Women across the state got down to business in a virtual conference called Women Entrepreneurs Mean Business on July 17.
This is an annual conference usually in April and in person. This is the first year the conference moved to online, and it won’t be its last, said Kristin Morehead, an organizer from Arrowhead Center at New Mexico State University.
“We got a larger reach across the state than we normally would have,” she said.
Morehead also received positive feedback from new participants and prior participants saying they liked being able to connect with people locally and across the state.
The WE Mean Business conference utilized the Whova app, Zoom and a website.
The app showed a list of all the attendees, where they were from and some information about them. There were about 190 attendees, according to the Whova app.
“While the conference presentations were all useful, what inspired me the most was the app associated with the virtual conference,” said Rio Rancho business owner Chamisa Radford. “I was able to discover other attendees from Rio Rancho, make connections and interact virtually. I also discovered other business owners with similar fishing, hunting and camping interests.”
Radford is the owner of Composite Supplies LLC, a Native American-owned business doing business as 1 Shot Boondocks.
Composite Supplies sells narrow-and wide-woven fabrics, resins, and gel coats, and has expanded to offer ballistic-rated materials in addition to carbon fiber and fiberglass fabrics, she said.
“While conducting research and development on our ballistic offerings and in preparation for government contracting, our needs for testing equipment went unmet,” she said.
Through this unmet need, she was able to manufacture firearms and contribute to sales at 1 Shot Boondocks. Prior to the global pandemic, Radford was preparing to open a brick-and-mortar store in Rio Rancho, she said.
“Due to COVID-19, our grand opening was delayed and we find ourselves needing to pivot our business. Things have changed quickly, and we are seeking as many virtual resources as possible to make it through these difficult times,” she said.
At the beginning of the conference, a link was sent out directing attendees to a webpage where keynote speakers and panels were featured. They called this the main stage.
The conference featured a panel of “solopreneurs” which Radford said she gained much from. This panel contains women entrepreneurs who began their business alone.
On the panel were:
• Debra Hicks, Pettigrew & Associates P.A.;
• Brittney Ingram, Studio One Six;
• Krista Martinez, Krista M Consulting; and
• Jennifer Cervantes, New York Times best-selling author.
“Specifically, the solopreneurship session reminded me that I am not alone in this and that it is important to fortify our support systems,” Radford said. “All these strong women are finding their way through this difficult time as well, and this inspires me to apply this ‘solopreneurial strength’ to my business.”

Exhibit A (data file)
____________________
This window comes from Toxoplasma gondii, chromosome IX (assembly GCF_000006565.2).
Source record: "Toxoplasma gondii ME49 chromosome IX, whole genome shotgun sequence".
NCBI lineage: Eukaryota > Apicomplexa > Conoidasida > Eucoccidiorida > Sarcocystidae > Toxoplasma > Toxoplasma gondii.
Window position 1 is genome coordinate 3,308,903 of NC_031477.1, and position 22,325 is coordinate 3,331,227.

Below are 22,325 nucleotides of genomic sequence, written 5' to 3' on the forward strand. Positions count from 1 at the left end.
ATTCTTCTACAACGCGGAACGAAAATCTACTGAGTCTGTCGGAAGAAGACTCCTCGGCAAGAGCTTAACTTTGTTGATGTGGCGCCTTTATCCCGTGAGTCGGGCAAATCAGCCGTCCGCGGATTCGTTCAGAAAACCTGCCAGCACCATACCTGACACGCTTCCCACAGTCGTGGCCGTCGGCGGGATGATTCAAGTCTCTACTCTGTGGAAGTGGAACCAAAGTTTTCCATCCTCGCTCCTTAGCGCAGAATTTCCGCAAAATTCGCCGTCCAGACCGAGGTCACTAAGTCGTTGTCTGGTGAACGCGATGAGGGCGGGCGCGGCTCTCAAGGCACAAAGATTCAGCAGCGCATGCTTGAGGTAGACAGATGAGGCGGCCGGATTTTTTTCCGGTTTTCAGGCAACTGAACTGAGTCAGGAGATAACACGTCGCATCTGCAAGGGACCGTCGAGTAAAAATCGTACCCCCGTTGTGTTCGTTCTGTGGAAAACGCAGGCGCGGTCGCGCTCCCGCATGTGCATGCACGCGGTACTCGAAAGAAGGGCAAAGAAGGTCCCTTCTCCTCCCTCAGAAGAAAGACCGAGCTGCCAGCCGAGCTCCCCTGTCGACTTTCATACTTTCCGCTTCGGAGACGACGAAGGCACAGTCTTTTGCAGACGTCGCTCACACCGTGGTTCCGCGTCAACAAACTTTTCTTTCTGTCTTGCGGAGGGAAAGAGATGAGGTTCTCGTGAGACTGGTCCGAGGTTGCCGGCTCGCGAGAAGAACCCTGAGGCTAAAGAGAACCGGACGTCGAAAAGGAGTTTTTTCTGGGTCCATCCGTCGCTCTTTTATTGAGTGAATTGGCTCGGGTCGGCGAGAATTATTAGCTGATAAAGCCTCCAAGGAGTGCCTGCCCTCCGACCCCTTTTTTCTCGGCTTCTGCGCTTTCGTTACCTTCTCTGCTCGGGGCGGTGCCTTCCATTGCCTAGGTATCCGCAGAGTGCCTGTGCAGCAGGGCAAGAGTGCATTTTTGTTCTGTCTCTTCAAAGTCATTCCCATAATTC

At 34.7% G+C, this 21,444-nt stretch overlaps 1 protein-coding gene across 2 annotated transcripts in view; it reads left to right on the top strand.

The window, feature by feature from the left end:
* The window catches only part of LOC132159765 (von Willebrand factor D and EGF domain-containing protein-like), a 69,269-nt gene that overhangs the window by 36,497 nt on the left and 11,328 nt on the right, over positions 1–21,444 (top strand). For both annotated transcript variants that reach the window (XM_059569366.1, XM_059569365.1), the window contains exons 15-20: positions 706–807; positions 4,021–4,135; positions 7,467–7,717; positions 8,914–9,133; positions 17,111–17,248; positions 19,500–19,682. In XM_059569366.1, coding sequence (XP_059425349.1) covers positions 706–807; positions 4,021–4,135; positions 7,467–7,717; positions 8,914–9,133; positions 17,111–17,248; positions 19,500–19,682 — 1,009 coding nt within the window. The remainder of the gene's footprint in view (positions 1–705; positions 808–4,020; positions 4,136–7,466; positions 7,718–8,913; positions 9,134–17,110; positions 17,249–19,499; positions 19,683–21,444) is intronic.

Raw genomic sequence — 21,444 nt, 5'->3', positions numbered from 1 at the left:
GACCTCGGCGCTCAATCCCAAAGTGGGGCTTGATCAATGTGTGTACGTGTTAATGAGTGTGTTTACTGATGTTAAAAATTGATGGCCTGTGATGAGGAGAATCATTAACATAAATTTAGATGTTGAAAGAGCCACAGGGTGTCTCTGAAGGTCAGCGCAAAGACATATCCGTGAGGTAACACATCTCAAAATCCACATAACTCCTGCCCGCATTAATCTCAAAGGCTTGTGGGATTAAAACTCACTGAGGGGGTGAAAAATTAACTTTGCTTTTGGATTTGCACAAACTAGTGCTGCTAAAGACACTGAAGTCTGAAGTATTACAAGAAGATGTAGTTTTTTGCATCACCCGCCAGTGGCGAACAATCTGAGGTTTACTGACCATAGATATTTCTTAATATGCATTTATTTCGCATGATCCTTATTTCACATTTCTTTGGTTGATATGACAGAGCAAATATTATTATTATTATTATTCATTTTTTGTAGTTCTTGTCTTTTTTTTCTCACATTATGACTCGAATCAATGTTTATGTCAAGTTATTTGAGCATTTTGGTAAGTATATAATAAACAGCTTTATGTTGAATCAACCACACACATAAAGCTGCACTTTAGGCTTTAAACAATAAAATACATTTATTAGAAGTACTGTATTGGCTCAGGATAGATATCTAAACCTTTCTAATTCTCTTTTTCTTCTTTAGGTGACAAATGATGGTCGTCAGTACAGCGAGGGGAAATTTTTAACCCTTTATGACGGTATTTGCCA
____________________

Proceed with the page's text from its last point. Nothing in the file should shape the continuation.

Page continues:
After the panel, participants were directed to the consulting corner. People would join smaller zoom meetings where they could hear from an expert about:
• Business accounting,
• Business funding,
• Legal questions,
• Expert entrepreneur,
• Social media marketing, and
• Business regulation.
Radford said she learned how to find funding for her business from these sessions.
“With a true entrepreneurial spirit, we are turning change into opportunity,” Radford said.
She is adding firearm training to 1 Shot Boondocks.
“The purpose of this addition is not to offer certified firearm training or concealed-carry training,” she said. “The purpose is to provide a place where a woman can go to be coached on how to handle a firearm in a comfortable environment by another woman.”
For more information, search 1 Shot Boondocks on Facebook.
Shelly Gruenig is the founder of the nonprofit Be Greater Than Average and has been the coach of the R4Robotics team since 2005.
“Running a nonprofit, I try to use the best business principal that I can, and as a woman in a STEM-owned business, we are great,” Gruenig said. “About 70 percent of our staff are women, and it’s really important to not only help grow the business, but to also help in the development of other young women.”
Gruenig said she has utilized Arrowhead Center before to help market her podcast STEM Southwest — to listen, search stemsw.com.
Micaela Brown is a social-media marketing specialist and makeup producer, hosted a Zoom workshop at the conference called “Make a Splash.”
“She is a powerhouse of understanding the statistics and how to best use and engage and market that has been really useful to me,” Gruenig said.
The conference ended with remarks from keynote speaker Rachel Olney, Geosite founder and CEO.
She said having a good business and personal support system that shares the same vision is vital.
“I think that a lot of people tend to conflate the idea of being humble with the idea of ambition,” Olney said. “And I want to start with dispelling that because I think it’s really important to feel very comfortable with what you want to do.”
She said to never be ashamed of your ambition.
On the fourth Thursday of every month, Arrowhead hosts a coffee meet-up available to attend virtually, Morehead said. For more information, connect with the WE Mean Business-Women Entrepreneurs Network on Facebook.